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Accor’s latest hotel expansion further cements its status as the cool, hip sibling among its global competitors.
The Paris-based hotel giant Tuesday announced plans to partner with Faena, a hospitality company with three hotels between Miami and Buenos Aires. The deal may seem small, but Faena’s properties are more like mini neighborhoods with restaurants, condos, and cultural components encompassing several city blocks.
The joint announcement for the partnership even labels future endeavors as “Faena Districts” rather than hotels, similar to Faena’s existing properties in Florida and Argentina.
A close working relationship — which is not a sale to Accor, Faena founder Alan Faena emphasized in an interview with Skift — between the two companies is the latest Accor play to focus even further on luxurious lifestyle hotels, which generate a higher share of revenue from their restaurants and bars.
“They bring a lot to the table,” Faena said. “It’s very difficult today to be absolutely independent, and you need to look for your perfect partner to take forward the vision we have with Faena.”
After what the hotel founder described as a two-year negotiation process, the Faena-Accor working relationship is official. Accor will assist in Faena’s global expansion plans, where a Dubai project is next in line but anything beyond that remains unclear.
Each project aims to be “one-of-a-kind, socially responsible, holistic environments, anchored in cultural experiences,” according to the partnership announcement. This will encompass hotels, residential projects, and cultural spaces.
The original Faena District in Buenos Aires includes the Faena Hotel as well as the Faena Art Center and several residential buildings in what was a neglected stretch of the Puerto Madero neighborhood in the Argentine city.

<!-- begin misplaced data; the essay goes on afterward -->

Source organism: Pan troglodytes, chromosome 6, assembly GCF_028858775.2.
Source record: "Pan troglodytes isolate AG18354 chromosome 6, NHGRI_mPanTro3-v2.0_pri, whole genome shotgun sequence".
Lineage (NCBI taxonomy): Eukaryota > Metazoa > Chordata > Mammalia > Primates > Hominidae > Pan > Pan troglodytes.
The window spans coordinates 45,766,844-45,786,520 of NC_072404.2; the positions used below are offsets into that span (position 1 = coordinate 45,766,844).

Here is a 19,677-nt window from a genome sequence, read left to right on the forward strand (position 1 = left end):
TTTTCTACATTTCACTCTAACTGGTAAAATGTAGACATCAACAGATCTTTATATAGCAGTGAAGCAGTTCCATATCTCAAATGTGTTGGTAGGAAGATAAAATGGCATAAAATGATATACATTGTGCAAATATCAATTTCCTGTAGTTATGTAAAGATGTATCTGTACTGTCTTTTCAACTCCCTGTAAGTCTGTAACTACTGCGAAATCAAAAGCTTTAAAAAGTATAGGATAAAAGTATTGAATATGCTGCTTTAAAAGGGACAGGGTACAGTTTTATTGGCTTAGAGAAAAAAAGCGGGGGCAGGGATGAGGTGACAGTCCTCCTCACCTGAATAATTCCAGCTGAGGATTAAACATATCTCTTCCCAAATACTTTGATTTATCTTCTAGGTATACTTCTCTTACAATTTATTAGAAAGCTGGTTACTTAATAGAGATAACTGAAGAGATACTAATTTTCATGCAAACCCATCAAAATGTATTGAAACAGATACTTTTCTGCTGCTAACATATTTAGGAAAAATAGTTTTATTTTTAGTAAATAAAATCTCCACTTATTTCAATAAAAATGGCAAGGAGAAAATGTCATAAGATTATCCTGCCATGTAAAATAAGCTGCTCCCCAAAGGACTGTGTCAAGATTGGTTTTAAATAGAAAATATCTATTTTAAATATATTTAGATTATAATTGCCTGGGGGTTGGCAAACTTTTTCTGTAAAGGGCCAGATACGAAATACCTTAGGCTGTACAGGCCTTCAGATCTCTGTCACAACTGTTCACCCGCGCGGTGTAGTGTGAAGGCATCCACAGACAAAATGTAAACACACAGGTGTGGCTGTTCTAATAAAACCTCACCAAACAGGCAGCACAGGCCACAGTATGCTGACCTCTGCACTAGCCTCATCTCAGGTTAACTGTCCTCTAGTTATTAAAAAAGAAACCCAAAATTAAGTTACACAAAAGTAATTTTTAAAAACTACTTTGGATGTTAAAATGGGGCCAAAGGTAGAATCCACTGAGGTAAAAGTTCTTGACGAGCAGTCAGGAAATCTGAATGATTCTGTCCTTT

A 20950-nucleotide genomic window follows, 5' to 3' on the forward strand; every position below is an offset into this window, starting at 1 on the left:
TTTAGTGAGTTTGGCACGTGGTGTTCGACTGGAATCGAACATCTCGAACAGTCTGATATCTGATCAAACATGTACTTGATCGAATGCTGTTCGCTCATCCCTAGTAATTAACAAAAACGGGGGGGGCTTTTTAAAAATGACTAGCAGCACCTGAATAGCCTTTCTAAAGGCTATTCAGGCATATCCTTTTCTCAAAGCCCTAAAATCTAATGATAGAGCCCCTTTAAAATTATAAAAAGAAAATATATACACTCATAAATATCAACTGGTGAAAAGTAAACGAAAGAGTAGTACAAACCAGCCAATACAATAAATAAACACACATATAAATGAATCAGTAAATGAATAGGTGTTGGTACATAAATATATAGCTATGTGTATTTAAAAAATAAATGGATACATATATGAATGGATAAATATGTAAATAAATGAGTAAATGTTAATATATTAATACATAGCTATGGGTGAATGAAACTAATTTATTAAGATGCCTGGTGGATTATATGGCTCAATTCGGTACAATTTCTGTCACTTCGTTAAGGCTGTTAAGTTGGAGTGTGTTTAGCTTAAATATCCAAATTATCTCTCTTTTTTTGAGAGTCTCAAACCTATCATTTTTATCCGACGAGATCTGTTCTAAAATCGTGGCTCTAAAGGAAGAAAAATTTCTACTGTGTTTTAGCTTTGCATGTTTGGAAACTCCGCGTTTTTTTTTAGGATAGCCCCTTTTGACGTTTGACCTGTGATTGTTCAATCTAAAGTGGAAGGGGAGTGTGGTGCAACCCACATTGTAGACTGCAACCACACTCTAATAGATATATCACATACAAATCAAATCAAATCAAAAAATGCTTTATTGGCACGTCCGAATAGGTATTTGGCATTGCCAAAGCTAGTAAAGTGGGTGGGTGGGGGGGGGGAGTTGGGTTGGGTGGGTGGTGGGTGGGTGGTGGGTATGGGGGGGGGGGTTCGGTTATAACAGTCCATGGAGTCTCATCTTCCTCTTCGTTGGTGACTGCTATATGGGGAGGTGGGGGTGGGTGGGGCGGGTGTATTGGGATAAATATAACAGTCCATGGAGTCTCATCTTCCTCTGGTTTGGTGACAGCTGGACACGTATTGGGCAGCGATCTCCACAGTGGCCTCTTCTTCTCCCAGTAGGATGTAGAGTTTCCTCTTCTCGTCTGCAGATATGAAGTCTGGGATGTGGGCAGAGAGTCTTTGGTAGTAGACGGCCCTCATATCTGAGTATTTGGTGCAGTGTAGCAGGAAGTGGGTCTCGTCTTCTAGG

Miami’s Faena District — formerly a relatively ignored plot of land between the South and North Beach neighborhoods — includes both the Casa Faena and Faena Miami Beach hotels as well as developments like the Faena Forum exhibition space, luxury condos, and retail.
“We always find places that are not the coolest place,” Faena said. “We create the place.”
Hotels that are destinations in and of themselves are increasingly a priority for Accor. The company created independent divisions for its ultra-luxury brands, which include Raffles, as well as its lifestyle hotels, which are hotels that make as much as half their revenue off their food and beverage outlets, as part of a corporate restructuring last year.
“There are a lot of outside partners knocking on Accor’s doors trying to partner with their own similar brands,” Accor CEO Sebastien Bazin said of the new lifestyle division at Skift Global Forum last year. “But they would only do so if they’re welcomed into a dedicated business unit rather than under the large Accor umbrella.”
The lifestyle brands were later spun out into their own entity as part of a merger with Ennismore, the London-based company behind brands like The Hoxton.
It isn’t yet determined if the Faena brands would fall under the Ennismore purview, as Faena himself sees the company fitting in both the luxury and lifestyle molds. He also notes his deal is more about partnership rather than Accor taking any ownership stake.
“We didn’t sell anything. I’m much more involved than ever,” Faena said. “That’s a big difference because we keep that integrity, and nobody more than me would want to keep the brand, the energy, and the culture because this is our culture.”
But Faena does recognize a global partner like Accor can help provide a lift in growing an independent brand like his own, which he founded with British investor Len Blavatnik in 2000.
What were once independent brands like W often get criticism for selling to a bigger, global company that turns around and scales the band up and loses some of the exclusivity in the process. But distribution often outweighs coolness factor in deals like these.
Brand awareness and distribution on a global platform will be particularly beneficial when all hotel companies are trying to appeal to what limited travel is out there during the pandemic recovery.
While distribution is an added benefit to the partnership with Accor, Faena says he was ultimately drawn to the company for its willingness to think more like a smaller, boutique brand rather than a massive hotel conglomerate.
“What I found is they are big, but they are also small,” he said. “When you are a creator and you want to continue expanding and get to more people, it is always a challenge. That’s why my plan is to go to the most sophisticated team I can have.”